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The following passage from the 1751 nineteen year "Tack The Earle of Glencairn To Andrew McCowan" for the mill and lands of Burnockmiln and Hillhead" illustrates the type of improvements that were then required of the Ochiltree / Old Cumnock area tenants:

... the said Earle [of Glencairn] shall be obliged to allow the Expence of Inclosing out of the said Andrew his Rent or advance the same, the said Andrew [McCowan] being obliged on the said allowance or advance to pay at the rate of six per cent for the same yearly and his Receipt thereof shall be sufficient for apertaining the money Extent of the said money for Inclosing, and the said Andrew shall be obliged to make the Dykes sufficiently Finuble at the sight of two skilled men one whereof to be chosen by each partie, and also shall be obliged to take care of and preserve the Hedges, and plant Trees in the Hedge Rows and prune and take care of the same The Earl furnishing young trees for planting and to Leave the whole in good condition and sufficiently Finuble[?] [protected?] at his Removal and the said Andrew shall be obliged to straight Marches [straighten "line fences" ie "line dykes"] with his neighbours when required He choosing one of the Judges for straigting the same, and the said Andrew obliges him not to keep any more sheep in the winter than he does in the summer and to answer to the said Earle his Barren Courts and obey the acts thereof...(1)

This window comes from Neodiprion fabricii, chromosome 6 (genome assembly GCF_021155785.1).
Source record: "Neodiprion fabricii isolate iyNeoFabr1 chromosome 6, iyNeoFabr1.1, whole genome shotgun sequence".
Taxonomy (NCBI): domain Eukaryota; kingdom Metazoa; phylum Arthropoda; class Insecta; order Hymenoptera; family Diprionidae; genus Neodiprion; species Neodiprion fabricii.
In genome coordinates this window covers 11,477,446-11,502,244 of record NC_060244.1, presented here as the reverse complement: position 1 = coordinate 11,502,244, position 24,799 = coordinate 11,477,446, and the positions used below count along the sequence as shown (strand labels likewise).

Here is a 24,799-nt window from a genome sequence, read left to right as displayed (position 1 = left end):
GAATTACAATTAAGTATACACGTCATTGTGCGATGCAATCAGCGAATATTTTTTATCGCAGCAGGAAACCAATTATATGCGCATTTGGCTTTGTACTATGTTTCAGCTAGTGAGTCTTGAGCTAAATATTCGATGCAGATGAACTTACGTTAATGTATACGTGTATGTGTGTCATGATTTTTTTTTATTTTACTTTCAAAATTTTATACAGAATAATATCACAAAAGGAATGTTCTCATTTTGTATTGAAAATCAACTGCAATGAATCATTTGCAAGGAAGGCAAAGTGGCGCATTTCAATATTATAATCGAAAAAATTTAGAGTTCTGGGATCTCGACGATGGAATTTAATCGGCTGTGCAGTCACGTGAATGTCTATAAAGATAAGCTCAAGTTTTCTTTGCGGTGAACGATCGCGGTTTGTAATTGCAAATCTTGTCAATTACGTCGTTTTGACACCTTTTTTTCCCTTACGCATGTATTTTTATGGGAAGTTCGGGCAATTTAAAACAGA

It appears that, during this period, the landowners provided some of the capital for making the improvements (through rent allowances or advances), while the tenant was required to pay interest on money advanced for enclosures (fences of stone or hedge between fields).

... [and, as if to say, "either get with the program or else"]...

On her Ochiltree estate, Lady Glencairn apparently intended to apply the principles of organizational reform to an extreme:

Some of the poorer and less industrious tennants ought to be rouped and turned out as examples to their neighbours - particularly Miller Sampson.(2)


From To Sustene the Personis: The Agricultural Revolution
Scarboro Heights Record, V11 #3

Note: With respect to agricultural improvements, this part of Ayrshire was a full half-century ahead of Lesmahagow, Lanarkshire, to which James McCowan migrated in 1799 to operate his own coal mine.

(1)  Scottish Record Office GD39/6/1
(2)  Scottish Record Office Ex GD39/6/2